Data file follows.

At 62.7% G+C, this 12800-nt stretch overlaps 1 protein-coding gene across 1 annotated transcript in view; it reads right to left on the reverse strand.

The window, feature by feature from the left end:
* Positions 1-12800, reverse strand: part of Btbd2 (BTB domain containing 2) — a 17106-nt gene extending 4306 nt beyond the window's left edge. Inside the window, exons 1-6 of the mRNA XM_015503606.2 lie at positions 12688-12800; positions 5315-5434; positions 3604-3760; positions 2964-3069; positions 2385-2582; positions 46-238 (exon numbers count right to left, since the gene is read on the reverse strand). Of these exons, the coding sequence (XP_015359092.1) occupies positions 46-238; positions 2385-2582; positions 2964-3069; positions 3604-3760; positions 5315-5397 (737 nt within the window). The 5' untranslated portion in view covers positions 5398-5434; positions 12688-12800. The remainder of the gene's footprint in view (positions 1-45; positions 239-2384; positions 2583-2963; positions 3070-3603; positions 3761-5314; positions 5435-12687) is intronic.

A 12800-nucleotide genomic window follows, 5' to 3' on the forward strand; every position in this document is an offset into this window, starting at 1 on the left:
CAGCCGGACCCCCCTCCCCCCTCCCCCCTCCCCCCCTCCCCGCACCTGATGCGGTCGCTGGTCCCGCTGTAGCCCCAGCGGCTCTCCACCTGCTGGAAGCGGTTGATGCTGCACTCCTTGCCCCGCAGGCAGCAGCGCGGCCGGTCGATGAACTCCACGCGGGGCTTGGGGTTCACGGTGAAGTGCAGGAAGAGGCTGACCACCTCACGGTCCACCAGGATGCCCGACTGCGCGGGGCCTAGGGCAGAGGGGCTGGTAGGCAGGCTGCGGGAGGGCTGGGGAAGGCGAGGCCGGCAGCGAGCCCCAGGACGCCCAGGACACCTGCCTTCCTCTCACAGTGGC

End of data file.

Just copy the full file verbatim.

At 62.7% G+C, this 12800-nt stretch overlaps 1 protein-coding gene across 1 annotated transcript in view; it reads right to left on the reverse strand.

The window, feature by feature from the left end:
* Positions 1-12800, reverse strand: part of Btbd2 (BTB domain containing 2) — a 17106-nt gene extending 4306 nt beyond the window's left edge. Inside the window, exons 1-6 of the mRNA XM_015503606.2 lie at positions 12688-12800; positions 5315-5434; positions 3604-3760; positions 2964-3069; positions 2385-2582; positions 46-238 (exon numbers count right to left, since the gene is read on the reverse strand). Of these exons, the coding sequence (XP_015359092.1) occupies positions 46-238; positions 2385-2582; positions 2964-3069; positions 3604-3760; positions 5315-5397 (737 nt within the window). The 5' untranslated portion in view covers positions 5398-5434; positions 12688-12800. The remainder of the gene's footprint in view (positions 1-45; positions 239-2384; positions 2583-2963; positions 3070-3603; positions 3761-5314; positions 5435-12687) is intronic.

A 12800-nucleotide genomic window follows, 5' to 3' on the forward strand; every position in this document is an offset into this window, starting at 1 on the left:
CAGCCGGACCCCCCTCCCCCCTCCCCCCTCCCCCCCTCCCCGCACCTGATGCGGTCGCTGGTCCCGCTGTAGCCCCAGCGGCTCTCCACCTGCTGGAAGCGGTTGATGCTGCACTCCTTGCCCCGCAGGCAGCAGCGCGGCCGGTCGATGAACTCCACGCGGGGCTTGGGGTTCACGGTGAAGTGCAGGAAGAGGCTGACCACCTCACGGTCCACCAGGATGCCCGACTGCGCGGGGCCTAGGGCAGAGGGGCTGGTAGGCAGGCTGCGGGAGGGCTGGGGAAGGCGAGGCCGGCAGCGAGCCCCAGGACGCCCAGGACACCTGCCTTCCTCTCACAGTGGC